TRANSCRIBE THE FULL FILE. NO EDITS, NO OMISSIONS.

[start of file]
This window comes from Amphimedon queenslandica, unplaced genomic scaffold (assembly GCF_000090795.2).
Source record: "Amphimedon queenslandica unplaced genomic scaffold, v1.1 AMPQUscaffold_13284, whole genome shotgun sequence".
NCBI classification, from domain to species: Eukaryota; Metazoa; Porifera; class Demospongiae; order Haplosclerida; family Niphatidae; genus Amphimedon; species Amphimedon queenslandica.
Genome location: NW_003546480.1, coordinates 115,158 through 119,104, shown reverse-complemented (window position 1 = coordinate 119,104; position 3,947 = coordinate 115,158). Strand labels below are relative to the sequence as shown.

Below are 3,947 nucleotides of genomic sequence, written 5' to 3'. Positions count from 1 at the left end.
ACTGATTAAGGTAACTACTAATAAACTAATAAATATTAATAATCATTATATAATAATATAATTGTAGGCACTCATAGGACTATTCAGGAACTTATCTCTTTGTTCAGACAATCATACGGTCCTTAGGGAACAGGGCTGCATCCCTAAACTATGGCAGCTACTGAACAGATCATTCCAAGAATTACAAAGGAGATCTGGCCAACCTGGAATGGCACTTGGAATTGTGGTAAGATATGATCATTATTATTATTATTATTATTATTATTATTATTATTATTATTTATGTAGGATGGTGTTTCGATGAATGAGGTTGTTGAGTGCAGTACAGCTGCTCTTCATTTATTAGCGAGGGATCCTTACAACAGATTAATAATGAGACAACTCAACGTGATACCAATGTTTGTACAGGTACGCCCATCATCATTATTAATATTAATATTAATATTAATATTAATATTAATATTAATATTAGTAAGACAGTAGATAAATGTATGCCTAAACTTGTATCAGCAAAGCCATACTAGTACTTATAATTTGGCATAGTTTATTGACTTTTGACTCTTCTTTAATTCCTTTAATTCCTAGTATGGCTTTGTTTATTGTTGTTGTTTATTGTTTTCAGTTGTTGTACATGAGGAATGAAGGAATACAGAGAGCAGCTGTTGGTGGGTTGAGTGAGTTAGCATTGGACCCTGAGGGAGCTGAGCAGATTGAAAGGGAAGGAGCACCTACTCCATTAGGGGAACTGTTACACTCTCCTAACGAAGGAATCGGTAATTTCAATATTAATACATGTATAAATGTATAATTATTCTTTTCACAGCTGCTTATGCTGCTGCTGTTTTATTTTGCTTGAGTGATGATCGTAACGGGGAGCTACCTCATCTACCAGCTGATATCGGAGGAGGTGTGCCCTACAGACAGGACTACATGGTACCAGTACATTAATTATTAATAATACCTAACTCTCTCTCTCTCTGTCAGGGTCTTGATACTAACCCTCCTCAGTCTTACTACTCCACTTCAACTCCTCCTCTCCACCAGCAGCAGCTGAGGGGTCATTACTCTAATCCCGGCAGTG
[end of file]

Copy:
This window comes from Amphimedon queenslandica, unplaced genomic scaffold (assembly GCF_000090795.2).
Source record: "Amphimedon queenslandica unplaced genomic scaffold, v1.1 AMPQUscaffold_13284, whole genome shotgun sequence".
NCBI classification, from domain to species: Eukaryota; Metazoa; Porifera; class Demospongiae; order Haplosclerida; family Niphatidae; genus Amphimedon; species Amphimedon queenslandica.
Genome location: NW_003546480.1, coordinates 115,158 through 119,104, shown reverse-complemented (window position 1 = coordinate 119,104; position 3,947 = coordinate 115,158). Strand labels below are relative to the sequence as shown.

Below are 3,947 nucleotides of genomic sequence, written 5' to 3'. Positions count from 1 at the left end.
ACTGATTAAGGTAACTACTAATAAACTAATAAATATTAATAATCATTATATAATAATATAATTGTAGGCACTCATAGGACTATTCAGGAACTTATCTCTTTGTTCAGACAATCATACGGTCCTTAGGGAACAGGGCTGCATCCCTAAACTATGGCAGCTACTGAACAGATCATTCCAAGAATTACAAAGGAGATCTGGCCAACCTGGAATGGCACTTGGAATTGTGGTAAGATATGATCATTATTATTATTATTATTATTATTATTATTATTATTATTATTTATGTAGGATGGTGTTTCGATGAATGAGGTTGTTGAGTGCAGTACAGCTGCTCTTCATTTATTAGCGAGGGATCCTTACAACAGATTAATAATGAGACAACTCAACGTGATACCAATGTTTGTACAGGTACGCCCATCATCATTATTAATATTAATATTAATATTAATATTAATATTAATATTAATATTAGTAAGACAGTAGATAAATGTATGCCTAAACTTGTATCAGCAAAGCCATACTAGTACTTATAATTTGGCATAGTTTATTGACTTTTGACTCTTCTTTAATTCCTTTAATTCCTAGTATGGCTTTGTTTATTGTTGTTGTTTATTGTTTTCAGTTGTTGTACATGAGGAATGAAGGAATACAGAGAGCAGCTGTTGGTGGGTTGAGTGAGTTAGCATTGGACCCTGAGGGAGCTGAGCAGATTGAAAGGGAAGGAGCACCTACTCCATTAGGGGAACTGTTACACTCTCCTAACGAAGGAATCGGTAATTTCAATATTAATACATGTATAAATGTATAATTATTCTTTTCACAGCTGCTTATGCTGCTGCTGTTTTATTTTGCTTGAGTGATGATCGTAACGGGGAGCTACCTCATCTACCAGCTGATATCGGAGGAGGTGTGCCCTACAGACAGGACTACATGGTACCAGTACATTAATTATTAATAATACCTAACTCTCTCTCTCTCTGTCAGGGTCTTGATACTAACCCTCCTCAGTCTTACTACTCCACTTCAACTCCTCCTCTCCACCAGCAGCAGCTGAGGGGTCATTACTCTAATCCCGGCAGTG